Vulkan is a low-overhead, cross-platform 3D graphics and compute API targeting a wide variety of devices from cloud gaming servers, to PCs and embedded platforms. The Khronos Group manages and defines the Vulkan API.
Introduction to NVIDIA Nsight Systems
NVIDIA Nsight™Systems provides developers with a unified timeline view which displays how applications use computer resources. This low-overhead performance analysis tool helps developers analyze and optimize their application’s algorithms, running across the CPU and GPU.
Nsight Systems assists identifying performance issues such as GPU starvation, unnecessary CPU and GPU synchronizations, insufficient CPU parallelization or pipelining, and unexpectedly expensive CPU or GPU algorithms. Nsight Systems employs low-overhead tracing and sampling techniques to collect process and thread activity. It correlates profiling data across CPU cores and GPU queues. This correlation enables developers to investigate bottlenecks from the “scene of the crime” back to the origins of the performance issue.
Nsight Systems Vulkan support
Nsight Systems release 2019.3 adds Vulkan support for Microsoft Windows and Linux operating systems. The tool can capture information about the profiled process usage of Vulkan, including Vulkan API function execution time, corresponding GPU workloads, debug util labels, and frame durations. Both Windows x64 and Linux operating systems support Vulkan profiling. Figure 1 shows a typical timeline.
Nsight Systems Timeline
Nsight Systems displays data in a unified timeline view, combining CPU and GPU activities, together with other activities into a single timeline. The timeline comprises multiple rows, each displaying different data. Let’s dive into the timeline’s rows to see how these can help profile your Vulkan based application.
CPU rows display how your process’ threads utilize each CPU core. This helps locating CPU cores’ idle times, as figure 2 shows.
Thread rows display a detailed view of each thread’s activities, shown in figure 3. These include CPU cores load, blocked states, call-stacks, OS runtime libraries usage, Vulkan API calls, NVTX time ranges, and Vulkan debug utils labels.
Figure 3 demonstrates threading and synchronization related issues. When a thread is blocked, contextual cues and tooltips present the blocking reason.
Viewing Vulkan debug utils labels or NVIDIA NVTX time ranges and markers on Nsight Systems’ timeline lets developers annotate the timeline with the application logic, as figure 4 shows. The correlation to the application logic greatly improve the timeline’s readability.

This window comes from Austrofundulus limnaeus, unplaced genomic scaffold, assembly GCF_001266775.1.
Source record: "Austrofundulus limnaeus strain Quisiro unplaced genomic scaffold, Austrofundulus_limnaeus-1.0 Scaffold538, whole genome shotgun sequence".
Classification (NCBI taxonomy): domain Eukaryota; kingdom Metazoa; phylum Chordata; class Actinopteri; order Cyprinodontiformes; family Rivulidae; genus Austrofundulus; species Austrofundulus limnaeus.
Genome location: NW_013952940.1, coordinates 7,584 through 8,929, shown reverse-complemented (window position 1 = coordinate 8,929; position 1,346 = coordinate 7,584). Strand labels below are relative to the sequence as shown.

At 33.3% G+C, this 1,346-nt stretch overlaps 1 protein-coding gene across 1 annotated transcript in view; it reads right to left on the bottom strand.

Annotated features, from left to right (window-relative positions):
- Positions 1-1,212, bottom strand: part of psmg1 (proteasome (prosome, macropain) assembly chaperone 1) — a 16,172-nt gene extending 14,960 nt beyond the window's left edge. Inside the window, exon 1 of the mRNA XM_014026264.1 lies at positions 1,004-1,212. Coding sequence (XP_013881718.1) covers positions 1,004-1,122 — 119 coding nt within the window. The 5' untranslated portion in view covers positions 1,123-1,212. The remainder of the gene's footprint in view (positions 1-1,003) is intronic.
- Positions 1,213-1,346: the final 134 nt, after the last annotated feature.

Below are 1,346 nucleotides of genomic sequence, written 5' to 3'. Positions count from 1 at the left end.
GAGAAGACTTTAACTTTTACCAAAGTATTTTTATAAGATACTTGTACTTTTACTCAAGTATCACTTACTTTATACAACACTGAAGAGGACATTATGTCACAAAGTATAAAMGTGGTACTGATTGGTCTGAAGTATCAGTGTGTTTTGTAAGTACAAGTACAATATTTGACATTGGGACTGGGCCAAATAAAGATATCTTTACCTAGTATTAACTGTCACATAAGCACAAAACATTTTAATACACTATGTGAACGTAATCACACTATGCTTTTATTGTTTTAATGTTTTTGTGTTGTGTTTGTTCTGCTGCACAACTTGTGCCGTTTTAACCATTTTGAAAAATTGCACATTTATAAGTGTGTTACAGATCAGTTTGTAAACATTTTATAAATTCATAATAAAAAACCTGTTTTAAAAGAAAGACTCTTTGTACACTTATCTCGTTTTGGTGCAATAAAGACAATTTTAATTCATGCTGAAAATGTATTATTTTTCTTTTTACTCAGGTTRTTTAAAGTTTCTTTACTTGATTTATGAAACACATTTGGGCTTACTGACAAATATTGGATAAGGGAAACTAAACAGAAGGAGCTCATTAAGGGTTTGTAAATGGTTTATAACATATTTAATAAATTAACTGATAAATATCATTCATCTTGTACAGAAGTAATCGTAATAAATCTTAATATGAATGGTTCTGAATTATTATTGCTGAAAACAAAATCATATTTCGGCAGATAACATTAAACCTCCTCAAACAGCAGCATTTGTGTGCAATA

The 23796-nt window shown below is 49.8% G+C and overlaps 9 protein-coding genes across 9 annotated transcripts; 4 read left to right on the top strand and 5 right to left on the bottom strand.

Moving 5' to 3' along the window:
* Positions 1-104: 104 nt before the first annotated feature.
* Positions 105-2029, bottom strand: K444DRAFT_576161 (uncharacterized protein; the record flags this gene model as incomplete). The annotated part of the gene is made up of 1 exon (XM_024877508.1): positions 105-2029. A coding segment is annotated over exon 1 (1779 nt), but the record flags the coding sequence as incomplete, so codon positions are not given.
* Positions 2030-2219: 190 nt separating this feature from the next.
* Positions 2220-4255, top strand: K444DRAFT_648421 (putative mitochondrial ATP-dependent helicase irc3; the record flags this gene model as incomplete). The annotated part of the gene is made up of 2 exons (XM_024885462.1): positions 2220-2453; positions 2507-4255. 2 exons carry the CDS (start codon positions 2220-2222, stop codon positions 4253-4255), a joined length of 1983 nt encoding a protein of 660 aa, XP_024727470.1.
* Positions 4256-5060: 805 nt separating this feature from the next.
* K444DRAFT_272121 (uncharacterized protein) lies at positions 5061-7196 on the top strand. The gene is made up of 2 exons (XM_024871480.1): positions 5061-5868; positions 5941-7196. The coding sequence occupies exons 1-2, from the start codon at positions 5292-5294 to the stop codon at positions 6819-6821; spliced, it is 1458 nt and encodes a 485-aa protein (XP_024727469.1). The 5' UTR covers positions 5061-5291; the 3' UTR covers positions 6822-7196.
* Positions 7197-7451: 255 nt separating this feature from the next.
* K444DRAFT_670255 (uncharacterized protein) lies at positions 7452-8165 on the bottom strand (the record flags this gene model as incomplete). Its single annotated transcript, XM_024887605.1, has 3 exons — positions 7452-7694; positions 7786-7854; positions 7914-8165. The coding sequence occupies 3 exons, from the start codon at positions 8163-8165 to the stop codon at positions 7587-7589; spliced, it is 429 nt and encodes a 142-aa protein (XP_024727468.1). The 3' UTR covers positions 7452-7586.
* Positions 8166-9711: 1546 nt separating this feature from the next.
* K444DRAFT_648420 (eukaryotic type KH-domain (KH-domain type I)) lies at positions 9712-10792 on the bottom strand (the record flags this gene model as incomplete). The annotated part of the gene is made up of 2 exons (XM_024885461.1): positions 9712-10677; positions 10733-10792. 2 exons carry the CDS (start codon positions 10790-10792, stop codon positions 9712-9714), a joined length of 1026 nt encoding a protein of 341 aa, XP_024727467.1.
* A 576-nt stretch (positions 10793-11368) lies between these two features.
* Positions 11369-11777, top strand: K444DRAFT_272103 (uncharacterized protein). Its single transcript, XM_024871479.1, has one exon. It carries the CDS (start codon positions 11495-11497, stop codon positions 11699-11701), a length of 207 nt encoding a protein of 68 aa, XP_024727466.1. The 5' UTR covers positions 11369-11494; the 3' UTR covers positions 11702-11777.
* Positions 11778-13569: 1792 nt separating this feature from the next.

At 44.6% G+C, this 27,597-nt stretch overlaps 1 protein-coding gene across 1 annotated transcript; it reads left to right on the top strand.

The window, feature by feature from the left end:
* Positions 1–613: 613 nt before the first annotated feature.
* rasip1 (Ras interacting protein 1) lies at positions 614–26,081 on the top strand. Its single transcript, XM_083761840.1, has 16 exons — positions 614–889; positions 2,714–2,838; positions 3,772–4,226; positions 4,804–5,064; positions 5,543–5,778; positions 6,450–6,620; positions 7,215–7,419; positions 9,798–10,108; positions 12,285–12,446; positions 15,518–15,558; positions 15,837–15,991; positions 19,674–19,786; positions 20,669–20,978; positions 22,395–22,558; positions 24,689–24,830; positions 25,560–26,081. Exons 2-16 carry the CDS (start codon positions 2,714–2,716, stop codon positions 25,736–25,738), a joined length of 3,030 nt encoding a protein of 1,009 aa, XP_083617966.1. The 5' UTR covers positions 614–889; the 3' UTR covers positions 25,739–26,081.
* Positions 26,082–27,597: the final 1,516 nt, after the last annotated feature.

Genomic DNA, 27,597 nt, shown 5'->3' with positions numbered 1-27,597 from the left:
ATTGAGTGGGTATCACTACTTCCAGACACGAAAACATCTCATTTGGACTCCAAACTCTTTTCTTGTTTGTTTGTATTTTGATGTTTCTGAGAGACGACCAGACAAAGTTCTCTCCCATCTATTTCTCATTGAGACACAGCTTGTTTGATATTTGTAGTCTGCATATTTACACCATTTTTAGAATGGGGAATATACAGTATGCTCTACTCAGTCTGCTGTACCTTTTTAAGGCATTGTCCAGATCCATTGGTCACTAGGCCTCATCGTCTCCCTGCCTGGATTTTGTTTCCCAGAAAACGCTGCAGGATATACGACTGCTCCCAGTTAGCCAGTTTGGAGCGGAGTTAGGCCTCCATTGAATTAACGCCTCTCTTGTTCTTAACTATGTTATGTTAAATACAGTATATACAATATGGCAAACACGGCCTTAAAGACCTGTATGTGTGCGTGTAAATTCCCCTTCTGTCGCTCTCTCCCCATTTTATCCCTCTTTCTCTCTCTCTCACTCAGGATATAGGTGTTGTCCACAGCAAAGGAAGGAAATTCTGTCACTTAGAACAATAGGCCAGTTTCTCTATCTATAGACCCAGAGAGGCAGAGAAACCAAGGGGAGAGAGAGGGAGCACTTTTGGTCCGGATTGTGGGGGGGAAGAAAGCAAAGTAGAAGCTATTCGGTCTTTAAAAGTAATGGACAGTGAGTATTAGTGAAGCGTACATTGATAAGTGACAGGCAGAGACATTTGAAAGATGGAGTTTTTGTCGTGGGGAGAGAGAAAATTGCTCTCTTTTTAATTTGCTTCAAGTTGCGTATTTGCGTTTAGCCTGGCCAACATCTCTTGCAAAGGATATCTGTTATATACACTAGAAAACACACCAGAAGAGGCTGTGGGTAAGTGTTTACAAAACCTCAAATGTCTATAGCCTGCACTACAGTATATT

Command Buffer Creation
The Command Buffer Creation row shown in figure 5 displays time periods when command buffers creation. This enables developers to improve their application’s multithreaded command buffer creation. Command buffer creation time period is measured between the call to vkBeginCommandBuffer and the call to vkEndCommandBuffer.
The Swap Chain row seen in figure 6 displays the available swap chains and the time periods where vkQueuePresentKHR was executed on each swap chain.
A Queue row displays for each Vulkan queue created by the profiled application. The API sub-row displays time periods where vkQueueSubmit was called. The GPU Workload sub-row displays time periods where GPU workloads executed.
In addition, you can see VK_EXT_debug_utils labels on both the CPU and the GPU.
Clicking on a GPU workload highlights the corresponding vkQueueSubmit call, and vice versa.
Nsight Systems displays stutter analysis visualization aids to help trace these “hard to find” frame-rate stutter reasons.
Figure 10 highlights the Frame Duration section displays frame durations on both the CPU and the GPU. The colors alternate tones to improve visibility.
The stutter row highlights frames that are significantly longer than the other frames in their immediate vicinity. You do this by comparing the duration of each frame to the median duration of the surrounding 19 frames. This feature lets developers easily identify local frame-time stuttering. Red indicates local frame stutter greater than 50%, as shown in figure 11.
Frame Health row
The Frame Health row displays actions that took significantly longer during the current frame, compared to the median time of the same actions executed during the surrounding 19-frames. This is great at assisting users in detecting the reason for frame time stuttering. Such actions may be: shader compilation, present, memory mapping and more. Nsight Systems measures the accumulated time of such actions in each frame. For example: calculating the accumulated time of shader compilations in each frame and comparing it to the accumulated time of shader compilations in the surrounding 19 frames.
GPU Memory Utilization
The Memory Utilization row shown in figure 12 displays the amount of local GPU memory the application uses on Windows plus the commit limit for each GPU. This helps when investigating cases where the application uses more GPU memory than it’s limit, causing it to fall-off the “GPU memory cliff”; paging out to virtual memory.
Nsight Systems is free to download and use. It can be downloaded from https://developer.nvidia.com/nsight-systems. Vulkan support requires 64-bit Windows and Linux running on NVIDIA GPUs. You’ll need NVIDIA driver version 418.56 or higher.